In some ways, local and state governments never recovered. Only by 2018 did local governments employ almost as many people as they did in 2008, while state-level non-education jobs were still 5% below where they had been before the Great Recession. Per capita, levels of public-sector employment are back to where they were in the 1990s. Gross public sector investment is lower than it was before the last recession. 

This dynamic is especially devastating in smaller counties and cities, where the public sector often offers the best paying jobs. With those jobs cut down, GDP levels in a quarter of American counties are still lower than they were before the Great Recession.

The federal government has extended some aid to cities and states so far. The Federal Reserve intervened to stabilize municipal bond markets, which are essential to keep city services humming. 

The CARES Act included money to reimburse states and cities for direct costs of the pandemic. In Philadelphia that money covered city government purchases of medical equipment and the transformation of a basketball stadium into a field hospital. In Tucson, Arizona, it’s being used to improve the telework capabilities of the city workforce and for new accommodations for homeless residents. In Portland, Oregon, city officials want to use the money for rental assistance for those who have lost work because of the pandemic.   

But so far there’s no federal aid to account for the loss of tax revenue

Historically, the federal government mostly provides aid to states, with the expectation that they will bail out their cities. But it often doesn't work out that way – state governments are required to pass balanced budgets, and they see to their own needs first. Many states also have contentious relationships with their cities, especially where the mostly white Republican Party controls state legislatures that oversee mostly black and Latino cities. 

But local governments actually provide many of the services that citizens rely on. In many places, they pay the teachers, fill the potholes, and inspect construction sites for safety violations.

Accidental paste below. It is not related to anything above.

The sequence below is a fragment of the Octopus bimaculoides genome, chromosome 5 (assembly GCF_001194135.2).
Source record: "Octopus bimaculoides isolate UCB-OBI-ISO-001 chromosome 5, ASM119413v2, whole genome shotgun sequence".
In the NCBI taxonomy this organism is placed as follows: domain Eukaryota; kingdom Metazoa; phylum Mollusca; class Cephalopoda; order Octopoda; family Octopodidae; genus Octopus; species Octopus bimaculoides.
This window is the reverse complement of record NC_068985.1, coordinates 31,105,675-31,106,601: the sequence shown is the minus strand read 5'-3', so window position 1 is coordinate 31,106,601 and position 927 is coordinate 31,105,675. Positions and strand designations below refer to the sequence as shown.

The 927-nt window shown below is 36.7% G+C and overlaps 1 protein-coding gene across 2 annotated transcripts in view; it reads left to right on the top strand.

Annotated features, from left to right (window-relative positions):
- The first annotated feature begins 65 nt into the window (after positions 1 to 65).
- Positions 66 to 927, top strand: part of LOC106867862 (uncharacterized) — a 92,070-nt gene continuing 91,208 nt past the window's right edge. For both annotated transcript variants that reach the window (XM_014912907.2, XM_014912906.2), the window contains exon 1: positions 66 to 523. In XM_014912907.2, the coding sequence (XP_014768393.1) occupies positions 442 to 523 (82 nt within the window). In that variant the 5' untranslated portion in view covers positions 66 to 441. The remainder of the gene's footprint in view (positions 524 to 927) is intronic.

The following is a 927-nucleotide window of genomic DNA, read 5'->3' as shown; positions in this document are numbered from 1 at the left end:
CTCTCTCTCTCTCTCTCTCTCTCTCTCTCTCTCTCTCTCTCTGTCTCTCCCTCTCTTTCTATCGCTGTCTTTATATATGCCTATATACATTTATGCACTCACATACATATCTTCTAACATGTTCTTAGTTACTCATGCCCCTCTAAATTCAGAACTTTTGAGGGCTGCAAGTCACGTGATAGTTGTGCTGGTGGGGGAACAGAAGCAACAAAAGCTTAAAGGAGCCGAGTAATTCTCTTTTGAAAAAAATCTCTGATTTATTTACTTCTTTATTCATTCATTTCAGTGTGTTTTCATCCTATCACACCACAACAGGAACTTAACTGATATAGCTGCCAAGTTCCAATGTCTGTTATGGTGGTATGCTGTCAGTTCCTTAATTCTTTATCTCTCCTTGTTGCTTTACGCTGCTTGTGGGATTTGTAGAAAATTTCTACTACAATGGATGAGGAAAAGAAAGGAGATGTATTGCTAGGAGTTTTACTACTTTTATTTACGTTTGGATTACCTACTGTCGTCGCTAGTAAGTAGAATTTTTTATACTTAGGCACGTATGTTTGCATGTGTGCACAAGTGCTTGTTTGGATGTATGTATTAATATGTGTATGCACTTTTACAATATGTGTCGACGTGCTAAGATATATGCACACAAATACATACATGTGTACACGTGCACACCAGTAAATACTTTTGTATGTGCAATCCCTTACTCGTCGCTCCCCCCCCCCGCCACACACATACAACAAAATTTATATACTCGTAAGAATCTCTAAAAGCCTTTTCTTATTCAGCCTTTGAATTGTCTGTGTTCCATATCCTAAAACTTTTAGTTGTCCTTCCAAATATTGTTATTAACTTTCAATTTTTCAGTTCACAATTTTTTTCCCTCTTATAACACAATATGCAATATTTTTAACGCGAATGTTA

“The federal transfer should be very aggressive to cities, because that's how our system is set up – we are extremely locally governed,” said Feygin. “What I do worry about a lot is smaller cities, especially minority-majority cities, not getting the kind of support from the state budgets they need.”

Democrats in Congress are calling for $1 trillion in support for state and local government. But prominent Republican Party leaders have disdained that idea. Senate Majority Leader Mitch McConnell said states should be able to declare bankruptcy, allowing them to escape their pension obligations. President Donald Trump said the aid could only be considered in exchange for dismantling local pro-immigrant laws. Local and state aid did not appear in the last round of stimulus, despite Democratic efforts to include it. 

“It's not obvious they will do the right thing,” says Mike Konczal, director of progressive thought at the Roosevelt Institute. “Maybe political realism will kick in [so they fund local government to stave off a worse depression], but I think the ideological view of it will be stronger than the urge to have the right policy.”

That means city governments like Philadelphia, which has a legal requirement to set a new city budget by 1 July, cannot rely on getting adequate federal aid. Cuts will have to start coming hard and fast. 

For Mayor Kenney, who devoted his first four years to bolstering funding on education and municipal infrastructure, that may mean spending the next four years rolling back his previous accomplishments and forgoing the additional changes that could have shaped his legacy, including bringing back street cleaning.

The city does not yet have an estimate of how many city workers will lose their jobs. But to fill the $650 million budget hole, Kenney is only proposing $50 million in tax increases. The rest will come from cuts to city services and the municipal workforce.

“The hardest part of this budget has been having to tell people they have to be laid off,” Kenney told reporters on Friday. “It's really heartbreaking and it's very difficult. But that's the largest part of your costs, the salary and benefits for city employees.” 

No one on Friday’s conference call asked Kenney about the defunct street sweeping program, a topic that was a fixture of local media coverage and City Hall debate until March.

Jake Blumgart is a staff writer for CityMetric.